Before answering your question, it is worth taking a step back and considering the longer-term trends. After steadily declining for about 36 years, interest rates are now steadily rising. It is my view that we are now at the beginning of a long-term trend of rising interest rates. Given this, interest rates are likely to be higher next year. I am not intimately familiar with the Washington D.C. housing market, but, broadly speaking, the supply of houses for first-time homebuyers (entry level price range) in the U.S. is low and the economy is robust which means housing prices are likely to continue rising. The cost of materials, such as lumber, is rising so this will also put upward pressure on prices. The U.S. government is running a huge budget deficit which means they will have to borrow more and more to finance the government. This is likely to continue to put upward pressure on U.S. government bond interest rates which is very relevant to your situation because fixed-rate mortgages are priced off of the 10-year U.S. government bond. In other words, as the U.S. government is forced to pay more to borrow (higher government bond rates), the interest rate of fixed-rate mortgages will continue to increase. Between interest rates and housing prices, the change in interest rates is likely to have a greater impact on your mortgage payment. On a $300,000 30-year fixed rate mortgage, your initial annual interest expense would increase by $3,000 ($250 per month) if interest rates were to rise by 1% over the next 12 months—a scenario that I view as quite likely.
All in all, I think you should start shopping for a house now. At the very least, with time on your side, you can bid lower prices to try to get a better deal on a house you like. By pricing houses now, you can also begin to project how the amount of you put down and the house price will ultimately impact your monthly payment and budget. With time on your side, you are less likely to have buyers remorse. Use it to your advantage.
What you absolutely do not want to do is put money in the stock market that you intend to use toward the house. If you have an employer-provided retirement plan (e.g., 401k or 403b), make sure you are contributing at least the amount that your employer matches. If you do have such a retirement plan, you can allocate the investment options in it to stocks. By making sure you utilize this you can reduce income taxes (contributions are tax-deductible) and invest in the stock market to support your longer-term goals.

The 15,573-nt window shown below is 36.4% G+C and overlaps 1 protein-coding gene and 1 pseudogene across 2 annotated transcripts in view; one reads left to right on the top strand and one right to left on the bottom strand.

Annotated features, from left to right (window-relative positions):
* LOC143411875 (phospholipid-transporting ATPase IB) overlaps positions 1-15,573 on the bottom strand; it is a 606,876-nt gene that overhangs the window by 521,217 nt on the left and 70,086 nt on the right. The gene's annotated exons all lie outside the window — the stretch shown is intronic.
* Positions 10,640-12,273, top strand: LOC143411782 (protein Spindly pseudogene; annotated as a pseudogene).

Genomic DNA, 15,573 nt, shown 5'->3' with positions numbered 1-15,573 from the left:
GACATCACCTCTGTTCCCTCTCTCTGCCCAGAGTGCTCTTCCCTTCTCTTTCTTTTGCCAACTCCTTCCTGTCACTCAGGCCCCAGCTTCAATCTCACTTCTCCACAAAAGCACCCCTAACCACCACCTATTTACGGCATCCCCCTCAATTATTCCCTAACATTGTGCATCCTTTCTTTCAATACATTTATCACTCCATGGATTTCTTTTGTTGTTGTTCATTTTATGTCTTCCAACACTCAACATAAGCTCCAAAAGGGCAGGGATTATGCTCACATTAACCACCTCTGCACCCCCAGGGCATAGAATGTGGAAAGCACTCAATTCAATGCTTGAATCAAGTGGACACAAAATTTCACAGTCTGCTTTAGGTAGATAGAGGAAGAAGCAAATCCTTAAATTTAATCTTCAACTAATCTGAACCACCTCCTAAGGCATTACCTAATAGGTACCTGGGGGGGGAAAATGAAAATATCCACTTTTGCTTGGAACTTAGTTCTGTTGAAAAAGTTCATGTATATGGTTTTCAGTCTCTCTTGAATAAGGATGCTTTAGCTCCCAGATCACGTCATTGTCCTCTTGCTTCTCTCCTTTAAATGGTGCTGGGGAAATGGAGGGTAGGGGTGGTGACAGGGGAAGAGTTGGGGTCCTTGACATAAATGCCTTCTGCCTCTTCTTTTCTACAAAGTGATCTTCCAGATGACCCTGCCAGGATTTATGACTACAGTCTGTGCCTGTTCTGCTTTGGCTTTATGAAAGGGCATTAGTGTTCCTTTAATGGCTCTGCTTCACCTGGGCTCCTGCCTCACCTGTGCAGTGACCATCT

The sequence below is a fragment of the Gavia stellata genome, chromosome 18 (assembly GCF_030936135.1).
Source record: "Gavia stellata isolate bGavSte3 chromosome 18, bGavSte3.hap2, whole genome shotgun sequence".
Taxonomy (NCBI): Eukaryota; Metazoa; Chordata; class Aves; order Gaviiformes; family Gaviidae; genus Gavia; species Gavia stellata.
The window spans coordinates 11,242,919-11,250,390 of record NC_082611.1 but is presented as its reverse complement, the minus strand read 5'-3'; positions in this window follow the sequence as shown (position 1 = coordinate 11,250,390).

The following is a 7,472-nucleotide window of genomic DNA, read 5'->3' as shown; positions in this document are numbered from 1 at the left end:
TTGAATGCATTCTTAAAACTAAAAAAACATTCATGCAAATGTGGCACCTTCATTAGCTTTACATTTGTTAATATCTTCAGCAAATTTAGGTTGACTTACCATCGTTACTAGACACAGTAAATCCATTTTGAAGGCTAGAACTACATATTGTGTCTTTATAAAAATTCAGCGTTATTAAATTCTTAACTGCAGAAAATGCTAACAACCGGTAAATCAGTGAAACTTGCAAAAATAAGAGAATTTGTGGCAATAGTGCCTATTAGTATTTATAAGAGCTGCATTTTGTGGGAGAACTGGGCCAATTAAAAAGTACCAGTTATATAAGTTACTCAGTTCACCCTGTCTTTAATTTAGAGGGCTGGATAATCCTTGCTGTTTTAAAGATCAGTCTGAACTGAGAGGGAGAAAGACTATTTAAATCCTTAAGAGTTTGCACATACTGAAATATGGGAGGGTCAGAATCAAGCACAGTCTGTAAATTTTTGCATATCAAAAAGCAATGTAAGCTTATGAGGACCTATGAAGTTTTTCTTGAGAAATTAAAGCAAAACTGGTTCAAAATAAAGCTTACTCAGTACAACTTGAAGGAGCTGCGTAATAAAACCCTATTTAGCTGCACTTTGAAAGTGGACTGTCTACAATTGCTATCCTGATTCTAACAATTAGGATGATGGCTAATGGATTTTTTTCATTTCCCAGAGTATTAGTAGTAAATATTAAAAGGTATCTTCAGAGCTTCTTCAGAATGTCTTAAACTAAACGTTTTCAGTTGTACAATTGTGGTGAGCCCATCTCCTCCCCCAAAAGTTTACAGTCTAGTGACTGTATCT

I hope you found this helpful!
Joshua Hall, ChFC
Congrats on the marriage!
If you have not done so, you will want to set up at least a basic budget. It is the only foundation to build upon. This way you will have a mechanism in place to see (beforehand) the potential effects of different decisions you could make. There are plenty of apps available for this. I use a regular spreadsheet because I like the quick flexibility.
Second, as much as possible, I would make sure the student debt is financed at a fixed rate. It is best to at least "lock in" your monthly payments so you are not facing a situation where they keep getting larger if interest rates continue to rise (which I expect they will).
Since you are both school teachers, you probably both have 403(b) or similar retirement plans where you can decide how much to contribute. If so, with your budget in hand, set an allocation that you can afford (e.g., 10%). This should be your first investment priority because you get a tax deduction for these contributions and your investments will grow tax-deferred. You will not have to pay any tax until you take distributions during retirement.
These first 3 action items will ensure you:
- have a clear view of your financial situation,
- have at least locked in your loan payments (as much as possible), and
- incorporated tax-advantaged long-term retirement savings into your finances.
Depending upon the outcome of these 3 items, you may have already answered your own question. I will assume you did not though.